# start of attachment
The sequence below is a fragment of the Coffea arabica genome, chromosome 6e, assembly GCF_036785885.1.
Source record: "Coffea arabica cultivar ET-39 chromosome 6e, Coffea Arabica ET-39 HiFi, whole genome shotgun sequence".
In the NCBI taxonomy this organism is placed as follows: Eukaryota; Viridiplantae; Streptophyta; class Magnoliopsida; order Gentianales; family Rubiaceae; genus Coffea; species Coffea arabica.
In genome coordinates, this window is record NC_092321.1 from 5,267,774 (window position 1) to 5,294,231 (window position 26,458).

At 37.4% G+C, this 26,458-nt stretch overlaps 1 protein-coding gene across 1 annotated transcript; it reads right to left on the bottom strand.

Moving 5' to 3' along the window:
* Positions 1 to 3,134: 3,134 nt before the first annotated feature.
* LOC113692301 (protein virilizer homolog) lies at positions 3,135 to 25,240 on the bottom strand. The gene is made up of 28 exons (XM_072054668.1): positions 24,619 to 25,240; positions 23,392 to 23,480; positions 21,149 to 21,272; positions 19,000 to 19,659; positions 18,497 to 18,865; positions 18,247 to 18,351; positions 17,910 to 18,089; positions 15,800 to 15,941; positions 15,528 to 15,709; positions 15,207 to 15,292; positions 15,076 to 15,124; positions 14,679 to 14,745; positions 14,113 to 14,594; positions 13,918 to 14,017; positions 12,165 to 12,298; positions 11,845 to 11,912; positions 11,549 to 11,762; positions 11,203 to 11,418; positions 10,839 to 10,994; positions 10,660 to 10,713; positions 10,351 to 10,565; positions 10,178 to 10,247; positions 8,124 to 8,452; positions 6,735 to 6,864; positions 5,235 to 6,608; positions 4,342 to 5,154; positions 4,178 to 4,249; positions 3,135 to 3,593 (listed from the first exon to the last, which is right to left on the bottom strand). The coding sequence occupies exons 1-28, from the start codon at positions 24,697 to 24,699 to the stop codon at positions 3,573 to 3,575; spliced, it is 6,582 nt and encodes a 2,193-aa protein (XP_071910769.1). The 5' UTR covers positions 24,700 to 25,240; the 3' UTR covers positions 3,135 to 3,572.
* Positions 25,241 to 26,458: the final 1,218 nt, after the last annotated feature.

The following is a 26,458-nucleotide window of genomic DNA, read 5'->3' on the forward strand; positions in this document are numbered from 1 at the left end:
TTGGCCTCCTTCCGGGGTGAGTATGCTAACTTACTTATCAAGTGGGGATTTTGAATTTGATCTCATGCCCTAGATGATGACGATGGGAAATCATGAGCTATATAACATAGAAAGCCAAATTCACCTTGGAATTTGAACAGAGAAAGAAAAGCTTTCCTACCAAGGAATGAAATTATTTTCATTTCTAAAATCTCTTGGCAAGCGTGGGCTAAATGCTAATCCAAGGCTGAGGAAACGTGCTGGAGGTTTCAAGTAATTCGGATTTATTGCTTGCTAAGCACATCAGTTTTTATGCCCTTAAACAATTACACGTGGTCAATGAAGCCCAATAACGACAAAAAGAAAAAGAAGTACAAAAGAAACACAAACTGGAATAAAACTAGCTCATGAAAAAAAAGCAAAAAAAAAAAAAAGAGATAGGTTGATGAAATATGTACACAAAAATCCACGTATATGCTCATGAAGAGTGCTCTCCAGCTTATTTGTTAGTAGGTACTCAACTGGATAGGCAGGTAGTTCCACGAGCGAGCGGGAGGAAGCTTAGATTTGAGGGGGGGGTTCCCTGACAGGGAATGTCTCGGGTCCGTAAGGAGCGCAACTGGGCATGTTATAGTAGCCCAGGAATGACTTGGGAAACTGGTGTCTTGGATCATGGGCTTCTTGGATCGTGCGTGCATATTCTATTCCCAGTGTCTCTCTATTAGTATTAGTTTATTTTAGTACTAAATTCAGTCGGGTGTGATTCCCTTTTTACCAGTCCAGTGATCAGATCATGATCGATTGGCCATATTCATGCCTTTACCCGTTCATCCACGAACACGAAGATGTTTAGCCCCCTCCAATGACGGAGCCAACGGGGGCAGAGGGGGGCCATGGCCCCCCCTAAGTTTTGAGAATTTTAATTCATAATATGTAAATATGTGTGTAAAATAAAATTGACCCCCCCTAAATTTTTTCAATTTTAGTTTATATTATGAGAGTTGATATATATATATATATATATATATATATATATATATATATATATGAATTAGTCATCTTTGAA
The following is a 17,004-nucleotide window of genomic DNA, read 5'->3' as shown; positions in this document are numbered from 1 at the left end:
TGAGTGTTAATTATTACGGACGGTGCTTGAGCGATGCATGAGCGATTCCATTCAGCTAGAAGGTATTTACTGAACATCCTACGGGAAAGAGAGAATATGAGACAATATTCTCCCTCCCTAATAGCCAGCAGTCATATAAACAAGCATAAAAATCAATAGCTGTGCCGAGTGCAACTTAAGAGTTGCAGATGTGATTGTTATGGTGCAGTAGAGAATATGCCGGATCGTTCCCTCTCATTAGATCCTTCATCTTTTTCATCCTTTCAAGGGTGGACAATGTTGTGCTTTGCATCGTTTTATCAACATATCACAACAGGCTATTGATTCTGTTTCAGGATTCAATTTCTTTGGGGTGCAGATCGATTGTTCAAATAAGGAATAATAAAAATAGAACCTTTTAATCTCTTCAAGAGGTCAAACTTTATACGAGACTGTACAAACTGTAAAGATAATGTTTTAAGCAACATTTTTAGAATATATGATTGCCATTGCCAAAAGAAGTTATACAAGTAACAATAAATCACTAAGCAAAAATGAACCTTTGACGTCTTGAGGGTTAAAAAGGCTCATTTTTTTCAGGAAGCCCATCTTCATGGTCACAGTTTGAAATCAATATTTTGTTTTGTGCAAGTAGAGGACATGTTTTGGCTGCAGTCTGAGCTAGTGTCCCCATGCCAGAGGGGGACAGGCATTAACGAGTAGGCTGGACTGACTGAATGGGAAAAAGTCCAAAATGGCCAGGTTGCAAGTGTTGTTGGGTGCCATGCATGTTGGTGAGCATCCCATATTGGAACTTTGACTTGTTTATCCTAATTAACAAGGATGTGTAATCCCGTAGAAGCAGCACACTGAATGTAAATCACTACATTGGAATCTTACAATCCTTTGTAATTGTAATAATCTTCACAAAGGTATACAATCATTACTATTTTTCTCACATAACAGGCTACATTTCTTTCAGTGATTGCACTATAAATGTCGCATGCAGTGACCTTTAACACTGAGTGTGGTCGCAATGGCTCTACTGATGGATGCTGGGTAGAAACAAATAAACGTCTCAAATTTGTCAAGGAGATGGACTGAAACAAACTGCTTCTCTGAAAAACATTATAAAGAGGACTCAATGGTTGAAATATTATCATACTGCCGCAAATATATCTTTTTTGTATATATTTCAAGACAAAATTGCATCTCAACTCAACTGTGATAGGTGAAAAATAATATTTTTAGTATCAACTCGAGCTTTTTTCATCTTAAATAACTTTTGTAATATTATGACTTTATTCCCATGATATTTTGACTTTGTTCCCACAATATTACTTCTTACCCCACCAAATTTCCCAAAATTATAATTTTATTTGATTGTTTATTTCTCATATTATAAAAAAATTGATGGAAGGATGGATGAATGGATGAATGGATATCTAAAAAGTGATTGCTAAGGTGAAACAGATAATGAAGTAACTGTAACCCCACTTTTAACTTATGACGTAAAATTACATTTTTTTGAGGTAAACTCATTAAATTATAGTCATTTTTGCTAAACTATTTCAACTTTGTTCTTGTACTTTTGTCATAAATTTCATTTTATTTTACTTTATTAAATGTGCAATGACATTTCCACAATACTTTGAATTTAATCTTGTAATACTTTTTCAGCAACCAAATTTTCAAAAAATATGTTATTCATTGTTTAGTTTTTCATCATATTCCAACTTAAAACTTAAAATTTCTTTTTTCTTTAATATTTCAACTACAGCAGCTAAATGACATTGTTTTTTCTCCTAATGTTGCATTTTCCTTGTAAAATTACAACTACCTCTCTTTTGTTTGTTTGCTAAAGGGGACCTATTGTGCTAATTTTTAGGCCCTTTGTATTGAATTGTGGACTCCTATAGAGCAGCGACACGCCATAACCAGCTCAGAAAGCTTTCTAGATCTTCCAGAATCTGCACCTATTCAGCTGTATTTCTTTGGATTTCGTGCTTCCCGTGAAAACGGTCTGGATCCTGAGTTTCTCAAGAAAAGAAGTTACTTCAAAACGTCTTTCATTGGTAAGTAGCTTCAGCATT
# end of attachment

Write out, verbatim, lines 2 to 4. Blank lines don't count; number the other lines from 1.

Source record: "Coffea arabica cultivar ET-39 chromosome 6e, Coffea Arabica ET-39 HiFi, whole genome shotgun sequence".
In the NCBI taxonomy this organism is placed as follows: Eukaryota; Viridiplantae; Streptophyta; class Magnoliopsida; order Gentianales; family Rubiaceae; genus Coffea; species Coffea arabica.
In genome coordinates, this window is record NC_092321.1 from 5,267,774 (window position 1) to 5,294,231 (window position 26,458).